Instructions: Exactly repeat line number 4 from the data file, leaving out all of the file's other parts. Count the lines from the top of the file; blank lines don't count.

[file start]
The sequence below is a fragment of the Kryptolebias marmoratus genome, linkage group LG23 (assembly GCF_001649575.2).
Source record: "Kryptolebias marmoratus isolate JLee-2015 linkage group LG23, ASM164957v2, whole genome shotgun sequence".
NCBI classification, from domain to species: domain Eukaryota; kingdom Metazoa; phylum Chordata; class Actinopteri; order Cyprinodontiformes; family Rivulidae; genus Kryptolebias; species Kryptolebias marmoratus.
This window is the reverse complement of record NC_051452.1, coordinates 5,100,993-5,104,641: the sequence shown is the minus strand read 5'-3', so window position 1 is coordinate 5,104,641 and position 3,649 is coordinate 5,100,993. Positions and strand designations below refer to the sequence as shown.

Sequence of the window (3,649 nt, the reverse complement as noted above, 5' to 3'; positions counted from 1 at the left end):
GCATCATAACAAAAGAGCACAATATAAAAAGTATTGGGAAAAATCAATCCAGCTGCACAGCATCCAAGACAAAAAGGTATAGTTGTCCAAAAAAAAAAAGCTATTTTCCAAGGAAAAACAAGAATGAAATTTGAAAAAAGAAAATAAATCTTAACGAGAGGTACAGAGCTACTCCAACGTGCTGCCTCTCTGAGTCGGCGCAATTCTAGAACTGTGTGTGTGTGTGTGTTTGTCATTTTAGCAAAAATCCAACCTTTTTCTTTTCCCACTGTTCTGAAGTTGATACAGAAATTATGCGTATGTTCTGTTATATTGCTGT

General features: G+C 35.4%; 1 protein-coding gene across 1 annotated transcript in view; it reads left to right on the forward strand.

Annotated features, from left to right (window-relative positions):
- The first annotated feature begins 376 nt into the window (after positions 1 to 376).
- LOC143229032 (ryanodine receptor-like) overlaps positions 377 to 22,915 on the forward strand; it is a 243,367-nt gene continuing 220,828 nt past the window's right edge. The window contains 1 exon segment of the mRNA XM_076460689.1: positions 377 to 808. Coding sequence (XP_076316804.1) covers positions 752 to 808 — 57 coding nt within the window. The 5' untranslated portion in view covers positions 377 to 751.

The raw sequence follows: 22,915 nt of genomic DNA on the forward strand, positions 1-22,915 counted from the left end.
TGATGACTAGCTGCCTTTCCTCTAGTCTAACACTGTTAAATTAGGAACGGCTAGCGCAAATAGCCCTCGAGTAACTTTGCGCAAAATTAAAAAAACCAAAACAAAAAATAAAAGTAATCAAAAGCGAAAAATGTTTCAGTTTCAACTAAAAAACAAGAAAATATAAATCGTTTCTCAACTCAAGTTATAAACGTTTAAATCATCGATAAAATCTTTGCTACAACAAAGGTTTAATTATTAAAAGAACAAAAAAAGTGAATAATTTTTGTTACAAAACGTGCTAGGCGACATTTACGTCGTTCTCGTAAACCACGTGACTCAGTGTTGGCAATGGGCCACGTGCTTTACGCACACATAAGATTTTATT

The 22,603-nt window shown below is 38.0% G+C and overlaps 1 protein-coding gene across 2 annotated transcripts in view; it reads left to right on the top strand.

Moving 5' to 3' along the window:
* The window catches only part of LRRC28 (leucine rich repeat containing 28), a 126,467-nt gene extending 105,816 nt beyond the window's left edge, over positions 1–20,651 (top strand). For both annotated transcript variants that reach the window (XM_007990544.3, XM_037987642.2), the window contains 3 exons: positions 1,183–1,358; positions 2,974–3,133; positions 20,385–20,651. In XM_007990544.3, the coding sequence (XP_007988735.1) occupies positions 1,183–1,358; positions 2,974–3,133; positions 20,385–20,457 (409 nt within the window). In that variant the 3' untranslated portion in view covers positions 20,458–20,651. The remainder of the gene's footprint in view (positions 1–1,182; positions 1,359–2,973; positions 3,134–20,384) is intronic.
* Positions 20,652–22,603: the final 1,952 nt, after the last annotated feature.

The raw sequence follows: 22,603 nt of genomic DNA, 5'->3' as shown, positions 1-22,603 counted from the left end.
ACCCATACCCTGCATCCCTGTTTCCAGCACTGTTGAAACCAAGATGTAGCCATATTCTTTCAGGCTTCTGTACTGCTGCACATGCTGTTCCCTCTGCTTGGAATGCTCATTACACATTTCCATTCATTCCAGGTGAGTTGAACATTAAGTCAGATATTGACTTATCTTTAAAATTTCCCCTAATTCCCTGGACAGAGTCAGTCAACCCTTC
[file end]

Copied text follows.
This window is the reverse complement of record NC_051452.1, coordinates 5,100,993-5,104,641: the sequence shown is the minus strand read 5'-3', so window position 1 is coordinate 5,104,641 and position 3,649 is coordinate 5,100,993. Positions and strand designations below refer to the sequence as shown.